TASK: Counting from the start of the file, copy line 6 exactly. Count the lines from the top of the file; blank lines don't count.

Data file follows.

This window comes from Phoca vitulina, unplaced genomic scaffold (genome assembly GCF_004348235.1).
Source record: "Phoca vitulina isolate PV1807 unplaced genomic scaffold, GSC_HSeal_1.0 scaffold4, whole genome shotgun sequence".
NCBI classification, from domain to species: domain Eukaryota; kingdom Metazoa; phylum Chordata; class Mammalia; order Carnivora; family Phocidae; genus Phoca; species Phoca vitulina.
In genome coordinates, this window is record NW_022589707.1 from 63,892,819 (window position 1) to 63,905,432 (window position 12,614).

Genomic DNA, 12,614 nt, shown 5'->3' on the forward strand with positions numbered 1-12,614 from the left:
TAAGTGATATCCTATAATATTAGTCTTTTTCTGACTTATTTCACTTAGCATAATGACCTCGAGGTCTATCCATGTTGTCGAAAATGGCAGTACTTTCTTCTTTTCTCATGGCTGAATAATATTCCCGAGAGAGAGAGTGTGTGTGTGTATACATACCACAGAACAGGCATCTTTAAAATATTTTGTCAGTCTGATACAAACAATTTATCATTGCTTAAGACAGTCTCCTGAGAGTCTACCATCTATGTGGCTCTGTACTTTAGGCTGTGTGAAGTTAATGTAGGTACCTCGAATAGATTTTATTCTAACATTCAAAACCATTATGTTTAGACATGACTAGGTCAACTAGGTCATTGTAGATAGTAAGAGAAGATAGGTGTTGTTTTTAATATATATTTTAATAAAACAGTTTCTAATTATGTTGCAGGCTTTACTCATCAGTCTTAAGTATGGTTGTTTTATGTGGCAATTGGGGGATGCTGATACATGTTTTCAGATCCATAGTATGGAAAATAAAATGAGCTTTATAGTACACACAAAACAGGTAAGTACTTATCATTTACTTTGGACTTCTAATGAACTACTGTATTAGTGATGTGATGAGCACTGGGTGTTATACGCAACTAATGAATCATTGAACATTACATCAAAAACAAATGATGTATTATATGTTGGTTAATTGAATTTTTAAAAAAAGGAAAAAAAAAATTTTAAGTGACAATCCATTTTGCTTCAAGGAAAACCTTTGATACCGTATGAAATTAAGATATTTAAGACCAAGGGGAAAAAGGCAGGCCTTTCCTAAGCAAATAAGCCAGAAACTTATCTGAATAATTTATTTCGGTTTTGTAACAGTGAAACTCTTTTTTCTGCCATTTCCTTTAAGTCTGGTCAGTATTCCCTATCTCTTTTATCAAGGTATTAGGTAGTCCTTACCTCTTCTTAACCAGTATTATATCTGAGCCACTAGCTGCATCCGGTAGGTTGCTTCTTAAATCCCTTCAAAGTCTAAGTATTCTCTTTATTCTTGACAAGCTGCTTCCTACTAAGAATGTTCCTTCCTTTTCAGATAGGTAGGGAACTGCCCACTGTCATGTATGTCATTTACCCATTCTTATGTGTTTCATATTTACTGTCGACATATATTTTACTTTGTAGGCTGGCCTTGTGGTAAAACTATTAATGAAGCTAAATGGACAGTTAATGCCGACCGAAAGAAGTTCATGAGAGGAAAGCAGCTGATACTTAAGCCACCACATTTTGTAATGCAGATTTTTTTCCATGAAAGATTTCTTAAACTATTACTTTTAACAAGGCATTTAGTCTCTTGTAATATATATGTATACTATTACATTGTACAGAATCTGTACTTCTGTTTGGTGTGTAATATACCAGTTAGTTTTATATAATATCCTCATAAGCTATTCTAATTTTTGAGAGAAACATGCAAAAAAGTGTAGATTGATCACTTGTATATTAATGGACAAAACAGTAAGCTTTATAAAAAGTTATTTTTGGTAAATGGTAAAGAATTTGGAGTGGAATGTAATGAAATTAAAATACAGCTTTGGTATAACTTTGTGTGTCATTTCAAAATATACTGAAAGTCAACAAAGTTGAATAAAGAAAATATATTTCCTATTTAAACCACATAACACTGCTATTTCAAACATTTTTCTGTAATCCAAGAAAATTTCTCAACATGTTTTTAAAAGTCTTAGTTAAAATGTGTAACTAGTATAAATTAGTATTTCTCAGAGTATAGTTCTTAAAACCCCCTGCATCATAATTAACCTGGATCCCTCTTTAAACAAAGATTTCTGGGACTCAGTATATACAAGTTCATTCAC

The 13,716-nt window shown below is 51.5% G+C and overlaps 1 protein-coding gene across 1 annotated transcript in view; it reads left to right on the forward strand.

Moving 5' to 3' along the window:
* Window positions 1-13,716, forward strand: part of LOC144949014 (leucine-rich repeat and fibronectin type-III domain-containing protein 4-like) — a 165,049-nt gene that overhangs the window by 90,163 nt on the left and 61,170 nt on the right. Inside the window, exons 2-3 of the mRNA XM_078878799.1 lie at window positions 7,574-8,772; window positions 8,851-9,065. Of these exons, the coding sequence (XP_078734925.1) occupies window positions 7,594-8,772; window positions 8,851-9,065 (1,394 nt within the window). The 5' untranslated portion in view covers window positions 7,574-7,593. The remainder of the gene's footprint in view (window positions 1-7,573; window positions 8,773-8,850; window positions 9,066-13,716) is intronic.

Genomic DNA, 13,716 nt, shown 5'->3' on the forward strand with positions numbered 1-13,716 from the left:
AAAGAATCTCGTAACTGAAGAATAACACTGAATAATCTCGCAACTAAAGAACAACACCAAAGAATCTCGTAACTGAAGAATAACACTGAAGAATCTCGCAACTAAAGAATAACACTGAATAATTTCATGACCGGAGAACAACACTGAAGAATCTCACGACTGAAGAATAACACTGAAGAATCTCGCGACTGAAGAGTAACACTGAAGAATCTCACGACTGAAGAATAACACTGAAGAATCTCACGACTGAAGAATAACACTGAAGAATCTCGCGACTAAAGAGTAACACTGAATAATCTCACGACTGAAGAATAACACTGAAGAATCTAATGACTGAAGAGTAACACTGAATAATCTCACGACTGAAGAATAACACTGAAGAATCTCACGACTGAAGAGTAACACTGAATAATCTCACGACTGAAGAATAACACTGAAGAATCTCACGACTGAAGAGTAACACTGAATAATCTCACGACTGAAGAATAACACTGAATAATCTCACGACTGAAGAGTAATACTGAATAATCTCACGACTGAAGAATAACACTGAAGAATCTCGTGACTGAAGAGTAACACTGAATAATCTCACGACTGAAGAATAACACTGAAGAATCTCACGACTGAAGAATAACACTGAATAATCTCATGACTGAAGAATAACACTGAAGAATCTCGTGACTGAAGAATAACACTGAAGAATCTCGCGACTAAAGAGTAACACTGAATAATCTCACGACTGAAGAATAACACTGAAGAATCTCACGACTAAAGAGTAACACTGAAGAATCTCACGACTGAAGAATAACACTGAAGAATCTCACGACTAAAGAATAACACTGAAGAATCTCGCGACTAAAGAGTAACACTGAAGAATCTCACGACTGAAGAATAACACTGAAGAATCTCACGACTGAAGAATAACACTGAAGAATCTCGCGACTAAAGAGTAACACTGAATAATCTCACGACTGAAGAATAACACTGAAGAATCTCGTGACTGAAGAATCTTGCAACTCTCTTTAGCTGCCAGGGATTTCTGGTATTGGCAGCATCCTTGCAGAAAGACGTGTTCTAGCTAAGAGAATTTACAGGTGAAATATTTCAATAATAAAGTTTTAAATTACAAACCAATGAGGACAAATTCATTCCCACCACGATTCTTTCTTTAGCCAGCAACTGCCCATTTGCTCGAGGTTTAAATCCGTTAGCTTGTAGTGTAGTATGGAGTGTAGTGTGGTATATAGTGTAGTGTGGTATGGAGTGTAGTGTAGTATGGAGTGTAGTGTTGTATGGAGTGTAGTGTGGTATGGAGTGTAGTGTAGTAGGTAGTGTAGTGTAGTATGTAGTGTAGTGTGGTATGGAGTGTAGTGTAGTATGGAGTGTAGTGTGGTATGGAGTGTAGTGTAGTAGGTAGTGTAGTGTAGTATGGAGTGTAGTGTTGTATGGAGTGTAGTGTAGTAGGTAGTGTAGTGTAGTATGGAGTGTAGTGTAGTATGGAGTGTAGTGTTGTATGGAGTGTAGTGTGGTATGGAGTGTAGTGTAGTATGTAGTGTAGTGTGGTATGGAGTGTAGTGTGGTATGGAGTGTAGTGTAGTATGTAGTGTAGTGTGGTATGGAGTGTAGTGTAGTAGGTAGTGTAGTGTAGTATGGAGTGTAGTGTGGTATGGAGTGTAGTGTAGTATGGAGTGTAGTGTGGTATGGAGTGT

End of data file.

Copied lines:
TAAGTGATATCCTATAATATTAGTCTTTTTCTGACTTATTTCACTTAGCATAATGACCTCGAGGTCTATCCATGTTGTCGAAAATGGCAGTACTTTCTTCTTTTCTCATGGCTGAATAATATTCCCGAGAGAGAGAGTGTGTGTGTGTATACATACCACAGAACAGGCATCTTTAAAATATTTTGTCAGTCTGATACAAACAATTTATCATTGCTTAAGACAGTCTCCTGAGAGTCTACCATCTATGTGGCTCTGTACTTTAGGCTGTGTGAAGTTAATGTAGGTACCTCGAATAGATTTTATTCTAACATTCAAAACCATTATGTTTAGACATGACTAGGTCAACTAGGTCATTGTAGATAGTAAGAGAAGATAGGTGTTGTTTTTAATATATATTTTAATAAAACAGTTTCTAATTATGTTGCAGGCTTTACTCATCAGTCTTAAGTATGGTTGTTTTATGTGGCAATTGGGGGATGCTGATACATGTTTTCAGATCCATAGTATGGAAAATAAAATGAGCTTTATAGTACACACAAAACAGGTAAGTACTTATCATTTACTTTGGACTTCTAATGAACTACTGTATTAGTGATGTGATGAGCACTGGGTGTTATACGCAACTAATGAATCATTGAACATTACATCAAAAACAAATGATGTATTATATGTTGGTTAATTGAATTTTTAAAAAAAGGAAAAAAAAAATTTTAAGTGACAATCCATTTTGCTTCAAGGAAAACCTTTGATACCGTATGAAATTAAGATATTTAAGACCAAGGGGAAAAAGGCAGGCCTTTCCTAAGCAAATAAGCCAGAAACTTATCTGAATAATTTATTTCGGTTTTGTAACAGTGAAACTCTTTTTTCTGCCATTTCCTTTAAGTCTGGTCAGTATTCCCTATCTCTTTTATCAAGGTATTAGGTAGTCCTTACCTCTTCTTAACCAGTATTATATCTGAGCCACTAGCTGCATCCGGTAGGTTGCTTCTTAAATCCCTTCAAAGTCTAAGTATTCTCTTTATTCTTGACAAGCTGCTTCCTACTAAGAATGTTCCTTCCTTTTCAGATAGGTAGGGAACTGCCCACTGTCATGTATGTCATTTACCCATTCTTATGTGTTTCATATTTACTGTCGACATATATTTTACTTTGTAGGCTGGCCTTGTGGTAAAACTATTAATGAAGCTAAATGGACAGTTAATGCCGACCGAAAGAAGTTCATGAGAGGAAAGCAGCTGATACTTAAGCCACCACATTTTGTAATGCAGATTTTTTTCCATGAAAGATTTCTTAAACTATTACTTTTAACAAGGCATTTAGTCTCTTGTAATATATATGTATACTATTACATTGTACAGAATCTGTACTTCTGTTTGGTGTGTAATATACCAGTTAGTTTTATATAATATCCTCATAAGCTATTCTAATTTTTGAGAGAAACATGCAAAAAAGTGTAGATTGATCACTTGTATATTAATGGACAAAACAGTAAGCTTTATAAAAAGTTATTTTTGGTAAATGGTAAAGAATTTGGAGTGGAATGTAATGAAATTAAAATACAGCTTTGGTATAACTTTGTGTGTCATTTCAAAATATACTGAAAGTCAACAAAGTTGAATAAAGAAAATATATTTCCTATTTAAACCACATAACACTGCTATTTCAAACATTTTTCTGTAATCCAAGAAAATTTCTCAACATGTTTTTAAAAGTCTTAGTTAAAATGTGTAACTAGTATAAATTAGTATTTCTCAGAGTATAGTTCTTAAAACCCCCTGCATCATAATTAACCTGGATCCCTCTTTAAACAAAGATTTCTGGGACTCAGTATATACAAGTTCATTCAC